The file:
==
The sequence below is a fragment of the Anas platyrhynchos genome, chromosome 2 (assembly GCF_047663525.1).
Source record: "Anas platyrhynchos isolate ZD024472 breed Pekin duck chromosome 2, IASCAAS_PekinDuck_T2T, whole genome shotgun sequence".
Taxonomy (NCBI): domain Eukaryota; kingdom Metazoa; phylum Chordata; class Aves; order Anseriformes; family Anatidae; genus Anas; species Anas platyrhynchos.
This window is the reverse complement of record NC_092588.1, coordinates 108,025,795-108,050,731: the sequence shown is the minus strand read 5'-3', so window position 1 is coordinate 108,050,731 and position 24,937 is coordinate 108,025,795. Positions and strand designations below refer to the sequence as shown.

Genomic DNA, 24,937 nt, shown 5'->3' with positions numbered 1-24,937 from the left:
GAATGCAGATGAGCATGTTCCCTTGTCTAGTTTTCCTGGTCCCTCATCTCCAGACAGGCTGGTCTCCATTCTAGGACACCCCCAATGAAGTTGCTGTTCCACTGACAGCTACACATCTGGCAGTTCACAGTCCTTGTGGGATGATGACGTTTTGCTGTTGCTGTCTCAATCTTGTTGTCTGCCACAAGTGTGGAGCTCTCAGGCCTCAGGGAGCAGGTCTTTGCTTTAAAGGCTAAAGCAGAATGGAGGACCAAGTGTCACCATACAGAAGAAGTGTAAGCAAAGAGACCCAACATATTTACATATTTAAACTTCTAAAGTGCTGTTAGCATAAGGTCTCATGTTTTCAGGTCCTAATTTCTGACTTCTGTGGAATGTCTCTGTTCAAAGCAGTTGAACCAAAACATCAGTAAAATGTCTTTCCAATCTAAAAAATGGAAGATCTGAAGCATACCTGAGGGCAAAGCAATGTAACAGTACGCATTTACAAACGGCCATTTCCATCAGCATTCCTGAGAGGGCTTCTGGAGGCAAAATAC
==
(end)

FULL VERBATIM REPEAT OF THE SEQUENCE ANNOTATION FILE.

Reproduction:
The sequence below is a fragment of the Anas platyrhynchos genome, chromosome 2 (assembly GCF_047663525.1).
Source record: "Anas platyrhynchos isolate ZD024472 breed Pekin duck chromosome 2, IASCAAS_PekinDuck_T2T, whole genome shotgun sequence".
Taxonomy (NCBI): domain Eukaryota; kingdom Metazoa; phylum Chordata; class Aves; order Anseriformes; family Anatidae; genus Anas; species Anas platyrhynchos.
This window is the reverse complement of record NC_092588.1, coordinates 108,025,795-108,050,731: the sequence shown is the minus strand read 5'-3', so window position 1 is coordinate 108,050,731 and position 24,937 is coordinate 108,025,795. Positions and strand designations below refer to the sequence as shown.

Genomic DNA, 24,937 nt, shown 5'->3' with positions numbered 1-24,937 from the left:
GAATGCAGATGAGCATGTTCCCTTGTCTAGTTTTCCTGGTCCCTCATCTCCAGACAGGCTGGTCTCCATTCTAGGACACCCCCAATGAAGTTGCTGTTCCACTGACAGCTACACATCTGGCAGTTCACAGTCCTTGTGGGATGATGACGTTTTGCTGTTGCTGTCTCAATCTTGTTGTCTGCCACAAGTGTGGAGCTCTCAGGCCTCAGGGAGCAGGTCTTTGCTTTAAAGGCTAAAGCAGAATGGAGGACCAAGTGTCACCATACAGAAGAAGTGTAAGCAAAGAGACCCAACATATTTACATATTTAAACTTCTAAAGTGCTGTTAGCATAAGGTCTCATGTTTTCAGGTCCTAATTTCTGACTTCTGTGGAATGTCTCTGTTCAAAGCAGTTGAACCAAAACATCAGTAAAATGTCTTTCCAATCTAAAAAATGGAAGATCTGAAGCATACCTGAGGGCAAAGCAATGTAACAGTACGCATTTACAAACGGCCATTTCCATCAGCATTCCTGAGAGGGCTTCTGGAGGCAAAATAC